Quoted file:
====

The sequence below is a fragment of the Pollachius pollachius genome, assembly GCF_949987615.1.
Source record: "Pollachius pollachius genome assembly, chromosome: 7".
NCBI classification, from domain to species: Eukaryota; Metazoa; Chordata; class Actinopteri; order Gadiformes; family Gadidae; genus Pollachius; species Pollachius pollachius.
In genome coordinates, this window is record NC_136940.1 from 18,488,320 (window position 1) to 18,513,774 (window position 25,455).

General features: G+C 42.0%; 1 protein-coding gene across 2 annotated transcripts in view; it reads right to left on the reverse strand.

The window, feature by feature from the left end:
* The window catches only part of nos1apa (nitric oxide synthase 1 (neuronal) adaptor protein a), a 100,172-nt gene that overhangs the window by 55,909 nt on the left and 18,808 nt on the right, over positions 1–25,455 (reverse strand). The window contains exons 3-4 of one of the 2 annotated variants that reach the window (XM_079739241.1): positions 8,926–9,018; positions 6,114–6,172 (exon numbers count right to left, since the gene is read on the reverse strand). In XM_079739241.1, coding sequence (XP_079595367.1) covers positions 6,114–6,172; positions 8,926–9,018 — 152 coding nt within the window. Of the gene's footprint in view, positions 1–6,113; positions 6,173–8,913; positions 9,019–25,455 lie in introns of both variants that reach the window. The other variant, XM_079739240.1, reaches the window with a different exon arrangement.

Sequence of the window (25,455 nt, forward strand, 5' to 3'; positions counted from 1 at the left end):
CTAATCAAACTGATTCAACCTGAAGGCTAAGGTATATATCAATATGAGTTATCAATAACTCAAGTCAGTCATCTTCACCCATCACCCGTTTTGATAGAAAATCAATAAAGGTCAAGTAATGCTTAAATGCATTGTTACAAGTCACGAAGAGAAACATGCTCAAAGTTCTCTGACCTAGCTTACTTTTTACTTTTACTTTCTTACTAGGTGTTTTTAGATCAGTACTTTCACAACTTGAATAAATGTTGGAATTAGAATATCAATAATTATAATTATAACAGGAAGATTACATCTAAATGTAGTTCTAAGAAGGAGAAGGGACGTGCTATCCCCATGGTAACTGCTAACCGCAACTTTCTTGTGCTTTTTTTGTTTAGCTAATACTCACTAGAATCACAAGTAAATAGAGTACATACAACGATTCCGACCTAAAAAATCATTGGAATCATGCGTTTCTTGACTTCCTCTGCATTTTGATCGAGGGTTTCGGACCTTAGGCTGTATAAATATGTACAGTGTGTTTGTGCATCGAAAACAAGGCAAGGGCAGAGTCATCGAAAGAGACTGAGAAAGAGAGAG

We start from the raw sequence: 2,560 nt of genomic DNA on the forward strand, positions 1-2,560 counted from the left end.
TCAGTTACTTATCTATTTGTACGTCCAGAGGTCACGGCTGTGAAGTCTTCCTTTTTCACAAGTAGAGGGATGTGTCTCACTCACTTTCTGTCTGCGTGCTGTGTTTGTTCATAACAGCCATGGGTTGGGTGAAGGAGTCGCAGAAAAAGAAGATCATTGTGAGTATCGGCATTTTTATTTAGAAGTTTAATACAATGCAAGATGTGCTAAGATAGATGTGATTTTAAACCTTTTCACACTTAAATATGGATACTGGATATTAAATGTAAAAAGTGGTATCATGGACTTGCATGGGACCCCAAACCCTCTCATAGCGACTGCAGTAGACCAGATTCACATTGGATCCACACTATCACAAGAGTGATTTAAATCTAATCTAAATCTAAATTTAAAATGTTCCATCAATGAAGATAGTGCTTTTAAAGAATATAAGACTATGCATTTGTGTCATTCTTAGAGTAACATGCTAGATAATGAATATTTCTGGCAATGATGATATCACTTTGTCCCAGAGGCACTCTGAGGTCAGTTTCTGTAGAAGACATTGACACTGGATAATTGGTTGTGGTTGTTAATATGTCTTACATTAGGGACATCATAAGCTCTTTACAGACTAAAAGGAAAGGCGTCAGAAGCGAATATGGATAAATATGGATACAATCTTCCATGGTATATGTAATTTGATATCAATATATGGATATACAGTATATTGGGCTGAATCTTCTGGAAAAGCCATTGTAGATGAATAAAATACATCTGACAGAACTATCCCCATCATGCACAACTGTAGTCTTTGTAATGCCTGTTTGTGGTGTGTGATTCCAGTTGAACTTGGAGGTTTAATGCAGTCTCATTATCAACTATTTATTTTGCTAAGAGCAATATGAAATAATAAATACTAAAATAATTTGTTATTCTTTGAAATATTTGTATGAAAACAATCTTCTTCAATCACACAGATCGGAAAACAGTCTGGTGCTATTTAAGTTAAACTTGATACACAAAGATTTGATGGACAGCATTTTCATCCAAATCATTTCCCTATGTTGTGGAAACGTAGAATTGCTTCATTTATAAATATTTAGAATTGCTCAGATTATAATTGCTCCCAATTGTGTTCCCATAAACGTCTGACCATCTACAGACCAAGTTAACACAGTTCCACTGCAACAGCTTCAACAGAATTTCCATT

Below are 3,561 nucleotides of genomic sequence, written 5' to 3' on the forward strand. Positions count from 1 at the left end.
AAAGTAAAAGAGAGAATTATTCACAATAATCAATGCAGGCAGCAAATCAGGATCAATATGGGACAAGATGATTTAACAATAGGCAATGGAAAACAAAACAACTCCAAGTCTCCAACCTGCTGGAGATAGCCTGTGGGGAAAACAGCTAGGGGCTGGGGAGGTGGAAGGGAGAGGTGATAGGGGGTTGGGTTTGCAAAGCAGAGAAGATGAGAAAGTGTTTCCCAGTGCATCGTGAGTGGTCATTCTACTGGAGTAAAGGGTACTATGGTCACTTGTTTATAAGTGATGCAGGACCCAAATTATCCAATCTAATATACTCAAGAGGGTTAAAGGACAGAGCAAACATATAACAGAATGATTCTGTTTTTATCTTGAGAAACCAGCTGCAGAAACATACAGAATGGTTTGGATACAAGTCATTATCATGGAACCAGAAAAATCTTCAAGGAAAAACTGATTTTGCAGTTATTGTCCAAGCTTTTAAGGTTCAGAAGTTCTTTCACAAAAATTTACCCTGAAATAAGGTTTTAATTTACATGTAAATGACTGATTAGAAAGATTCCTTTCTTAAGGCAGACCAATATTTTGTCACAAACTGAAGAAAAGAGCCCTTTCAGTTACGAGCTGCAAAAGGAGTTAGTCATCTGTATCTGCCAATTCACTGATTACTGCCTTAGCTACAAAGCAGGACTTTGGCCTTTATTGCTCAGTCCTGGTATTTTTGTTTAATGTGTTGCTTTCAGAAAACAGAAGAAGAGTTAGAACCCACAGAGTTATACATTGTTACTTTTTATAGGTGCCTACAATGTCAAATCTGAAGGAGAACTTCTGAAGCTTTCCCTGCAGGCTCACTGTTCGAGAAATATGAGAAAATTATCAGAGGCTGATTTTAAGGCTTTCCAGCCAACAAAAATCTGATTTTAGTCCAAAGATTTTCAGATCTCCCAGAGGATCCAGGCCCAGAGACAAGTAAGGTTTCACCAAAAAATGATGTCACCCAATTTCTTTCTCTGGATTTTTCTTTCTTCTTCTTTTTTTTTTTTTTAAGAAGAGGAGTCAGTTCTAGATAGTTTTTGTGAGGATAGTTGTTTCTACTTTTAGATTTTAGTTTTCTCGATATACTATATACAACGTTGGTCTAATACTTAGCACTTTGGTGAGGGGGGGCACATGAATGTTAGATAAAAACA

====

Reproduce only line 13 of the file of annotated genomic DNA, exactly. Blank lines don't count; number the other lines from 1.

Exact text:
AAAGTAAAAGAGAGAATTATTCACAATAATCAATGCAGGCAGCAAATCAGGATCAATATGGGACAAGATGATTTAACAATAGGCAATGGAAAACAAAACAACTCCAAGTCTCCAACCTGCTGGAGATAGCCTGTGGGGAAAACAGCTAGGGGCTGGGGAGGTGGAAGGGAGAGGTGATAGGGGGTTGGGTTTGCAAAGCAGAGAAGATGAGAAAGTGTTTCCCAGTGCATCGTGAGTGGTCATTCTACTGGAGTAAAGGGTACTATGGTCACTTGTTTATAAGTGATGCAGGACCCAAATTATCCAATCTAATATACTCAAGAGGGTTAAAGGACAGAGCAAACATATAACAGAATGATTCTGTTTTTATCTTGAGAAACCAGCTGCAGAAACATACAGAATGGTTTGGATACAAGTCATTATCATGGAACCAGAAAAATCTTCAAGGAAAAACTGATTTTGCAGTTATTGTCCAAGCTTTTAAGGTTCAGAAGTTCTTTCACAAAAATTTACCCTGAAATAAGGTTTTAATTTACATGTAAATGACTGATTAGAAAGATTCCTTTCTTAAGGCAGACCAATATTTTGTCACAAACTGAAGAAAAGAGCCCTTTCAGTTACGAGCTGCAAAAGGAGTTAGTCATCTGTATCTGCCAATTCACTGATTACTGCCTTAGCTACAAAGCAGGACTTTGGCCTTTATTGCTCAGTCCTGGTATTTTTGTTTAATGTGTTGCTTTCAGAAAACAGAAGAAGAGTTAGAACCCACAGAGTTATACATTGTTACTTTTTATAGGTGCCTACAATGTCAAATCTGAAGGAGAACTTCTGAAGCTTTCCCTGCAGGCTCACTGTTCGAGAAATATGAGAAAATTATCAGAGGCTGATTTTAAGGCTTTCCAGCCAACAAAAATCTGATTTTAGTCCAAAGATTTTCAGATCTCCCAGAGGATCCAGGCCCAGAGACAAGTAAGGTTTCACCAAAAAATGATGTCACCCAATTTCTTTCTCTGGATTTTTCTTTCTTCTTCTTTTTTTTTTTTTTAAGAAGAGGAGTCAGTTCTAGATAGTTTTTGTGAGGATAGTTGTTTCTACTTTTAGATTTTAGTTTTCTCGATATACTATATACAACGTTGGTCTAATACTTAGCACTTTGGTGAGGGGGGGCACATGAATGTTAGATAAAAACA